The problem is, excessive media hype could end up damaging augmented reality's much-needed development, turning a possibly great future product into a barely useful current one.
Let's look at why augmented reality is a promising technology almost certain to underwhelm, especially after the hype treatment heaped on its promise by the mainstream medi
The Peak of Inflated Expectation
"Terminator vision" is no longer just in the realm of science fiction films. It's called augmented reality and it is on its way to a smartphone near you.
Complete Terminator vision would require bionic contact lenses … but from this month, anyone with an iPhone will be able to peer at the world…and see layered on their phone screen extra information about the physical things in front of them.
The target of The Independent's grade school crush is Layar, an iPhone application that uses GPS technology to place a handy overlay over buildings and streets when viewed through the iPhone's built-in camera. These overlays can point out historical information about a building, traffic information about an intersection, or whether you're going to be murdered.
The Independent is hardly the first mainstream news organization to hop on the augmented-reality-as-chic-tool bandwagon. We've covered instances of everyone from tech development firms to Starbucks and Esquire singing the praises of the still clunky technology.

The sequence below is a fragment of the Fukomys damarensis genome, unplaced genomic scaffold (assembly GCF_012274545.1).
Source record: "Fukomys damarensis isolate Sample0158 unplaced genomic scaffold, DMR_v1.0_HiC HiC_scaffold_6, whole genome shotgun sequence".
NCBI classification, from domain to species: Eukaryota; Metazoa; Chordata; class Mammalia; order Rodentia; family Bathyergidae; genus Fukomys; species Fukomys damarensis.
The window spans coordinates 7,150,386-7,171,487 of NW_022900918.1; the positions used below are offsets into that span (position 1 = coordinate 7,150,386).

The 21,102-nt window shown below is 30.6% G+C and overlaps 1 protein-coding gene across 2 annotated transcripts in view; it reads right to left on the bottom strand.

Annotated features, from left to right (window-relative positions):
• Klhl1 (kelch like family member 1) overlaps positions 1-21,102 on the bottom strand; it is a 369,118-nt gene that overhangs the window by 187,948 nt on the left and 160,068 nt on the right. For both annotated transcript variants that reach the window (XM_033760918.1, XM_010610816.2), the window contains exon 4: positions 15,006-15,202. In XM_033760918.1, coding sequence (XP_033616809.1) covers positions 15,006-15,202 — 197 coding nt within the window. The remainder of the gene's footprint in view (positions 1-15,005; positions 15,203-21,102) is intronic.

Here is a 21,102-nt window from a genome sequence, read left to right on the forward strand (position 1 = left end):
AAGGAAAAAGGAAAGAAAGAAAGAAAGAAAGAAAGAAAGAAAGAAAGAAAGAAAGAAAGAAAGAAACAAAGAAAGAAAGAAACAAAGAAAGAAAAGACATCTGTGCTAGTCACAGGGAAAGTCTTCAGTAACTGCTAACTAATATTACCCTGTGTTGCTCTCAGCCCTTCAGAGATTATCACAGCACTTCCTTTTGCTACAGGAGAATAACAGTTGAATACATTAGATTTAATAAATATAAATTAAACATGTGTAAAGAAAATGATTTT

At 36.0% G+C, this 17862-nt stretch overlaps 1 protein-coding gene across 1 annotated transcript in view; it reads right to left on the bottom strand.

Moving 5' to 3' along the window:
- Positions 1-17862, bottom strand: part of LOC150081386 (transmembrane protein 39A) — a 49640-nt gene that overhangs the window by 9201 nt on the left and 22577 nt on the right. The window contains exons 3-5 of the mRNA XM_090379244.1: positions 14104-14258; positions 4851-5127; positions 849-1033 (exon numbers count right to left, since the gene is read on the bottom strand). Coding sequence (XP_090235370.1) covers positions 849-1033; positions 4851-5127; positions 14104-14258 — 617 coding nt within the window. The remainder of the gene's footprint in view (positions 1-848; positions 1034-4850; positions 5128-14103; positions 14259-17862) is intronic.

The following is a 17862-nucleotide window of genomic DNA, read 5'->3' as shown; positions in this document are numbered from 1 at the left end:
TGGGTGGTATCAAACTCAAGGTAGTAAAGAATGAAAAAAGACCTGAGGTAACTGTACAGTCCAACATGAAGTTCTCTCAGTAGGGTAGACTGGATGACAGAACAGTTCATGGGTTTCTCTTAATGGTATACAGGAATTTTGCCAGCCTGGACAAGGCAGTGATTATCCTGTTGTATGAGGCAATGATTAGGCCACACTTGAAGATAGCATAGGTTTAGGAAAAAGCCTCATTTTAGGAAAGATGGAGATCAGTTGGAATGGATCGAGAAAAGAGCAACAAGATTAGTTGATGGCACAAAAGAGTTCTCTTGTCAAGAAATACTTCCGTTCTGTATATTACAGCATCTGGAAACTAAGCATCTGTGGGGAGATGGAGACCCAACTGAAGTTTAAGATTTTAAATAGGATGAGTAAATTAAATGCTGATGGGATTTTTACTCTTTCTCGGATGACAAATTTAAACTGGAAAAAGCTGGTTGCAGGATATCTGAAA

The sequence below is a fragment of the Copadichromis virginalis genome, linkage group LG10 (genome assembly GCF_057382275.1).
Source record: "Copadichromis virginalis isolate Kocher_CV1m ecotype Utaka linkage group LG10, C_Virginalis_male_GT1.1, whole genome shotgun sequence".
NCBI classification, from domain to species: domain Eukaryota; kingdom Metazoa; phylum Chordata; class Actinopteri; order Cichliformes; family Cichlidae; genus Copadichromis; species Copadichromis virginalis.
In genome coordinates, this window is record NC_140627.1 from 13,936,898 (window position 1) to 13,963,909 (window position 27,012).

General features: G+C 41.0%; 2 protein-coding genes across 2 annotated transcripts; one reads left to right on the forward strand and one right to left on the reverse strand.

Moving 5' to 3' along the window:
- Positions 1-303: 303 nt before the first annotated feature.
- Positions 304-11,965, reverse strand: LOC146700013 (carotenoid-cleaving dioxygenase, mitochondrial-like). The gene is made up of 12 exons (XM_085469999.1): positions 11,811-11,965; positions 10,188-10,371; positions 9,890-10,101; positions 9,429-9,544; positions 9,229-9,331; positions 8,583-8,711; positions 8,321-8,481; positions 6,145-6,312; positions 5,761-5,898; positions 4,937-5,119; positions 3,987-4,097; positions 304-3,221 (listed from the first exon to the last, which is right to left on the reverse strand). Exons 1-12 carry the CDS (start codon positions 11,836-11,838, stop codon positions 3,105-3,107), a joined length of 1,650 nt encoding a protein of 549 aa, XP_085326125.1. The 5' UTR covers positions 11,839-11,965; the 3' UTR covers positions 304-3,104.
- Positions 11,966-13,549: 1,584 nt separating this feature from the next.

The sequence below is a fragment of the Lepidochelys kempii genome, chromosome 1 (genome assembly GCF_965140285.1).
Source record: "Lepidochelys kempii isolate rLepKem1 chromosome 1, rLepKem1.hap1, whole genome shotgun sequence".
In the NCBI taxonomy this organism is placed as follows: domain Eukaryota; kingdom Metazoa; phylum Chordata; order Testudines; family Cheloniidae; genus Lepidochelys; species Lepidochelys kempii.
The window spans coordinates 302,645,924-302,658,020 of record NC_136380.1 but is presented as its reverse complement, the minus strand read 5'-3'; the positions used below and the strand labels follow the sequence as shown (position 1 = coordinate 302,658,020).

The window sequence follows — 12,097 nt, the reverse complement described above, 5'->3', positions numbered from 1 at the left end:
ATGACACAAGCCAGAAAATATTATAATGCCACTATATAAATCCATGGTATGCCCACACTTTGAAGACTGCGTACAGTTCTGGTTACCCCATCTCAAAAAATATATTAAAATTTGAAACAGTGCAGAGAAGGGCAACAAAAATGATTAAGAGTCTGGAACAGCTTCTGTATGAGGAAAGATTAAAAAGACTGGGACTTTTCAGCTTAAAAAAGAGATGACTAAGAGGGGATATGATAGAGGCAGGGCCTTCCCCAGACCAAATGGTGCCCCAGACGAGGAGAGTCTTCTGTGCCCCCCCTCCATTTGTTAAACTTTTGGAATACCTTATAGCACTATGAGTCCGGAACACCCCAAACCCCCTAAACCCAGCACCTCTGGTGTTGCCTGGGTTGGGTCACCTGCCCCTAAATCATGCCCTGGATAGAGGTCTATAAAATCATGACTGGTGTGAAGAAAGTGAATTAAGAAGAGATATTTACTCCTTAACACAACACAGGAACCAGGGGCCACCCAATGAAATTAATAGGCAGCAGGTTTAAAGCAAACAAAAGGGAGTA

The problem is, all of this hype could end up hurting augmented reality's development. Instead of refining and optimizing augmented reality, developers may rush out subpar, buggy products to meet spiking public interest in the complicated technology. That would be a shame, as augmented reality could be a truly revoltionary technology.
A Great Technology, But Not a Game Changer
We've been skeptical of augmented reality's ability to create an entirely new information economy, a claim put forth by Andreas Constantinou of Vision Mobile.
Much more likely is the possibility that augmented reality will find a niche in areas where precise instructions are required, which happens to be its current use in the European space program.
Far from just providing the height of a building, augmented reality could soon piggyback on increasing technology to make car windshields into accident-avoiding machines or highlight areas of cities with higher-than-average crime rates over a two-day span.
The iPhone could provide the initial immersion that moves augmented reality from curiosity to consumer essential. But that won't happen if consumers are left expecting "Terminator Vision," as one news outlet reported. The idea of augmented reality contact lenses is still in the hypothetical future – it won't be a launch feature.
Consumers would be wise to be wary of unnecessary media hype, and media outlets would do well to restrain the irrational exuberance that more often than not leads to a poor reception for an otherwise exceptional technology. Let's hope this isn't a replay of the boom-and-bust hype related to virtual worlds, or it may set augmented reality back years.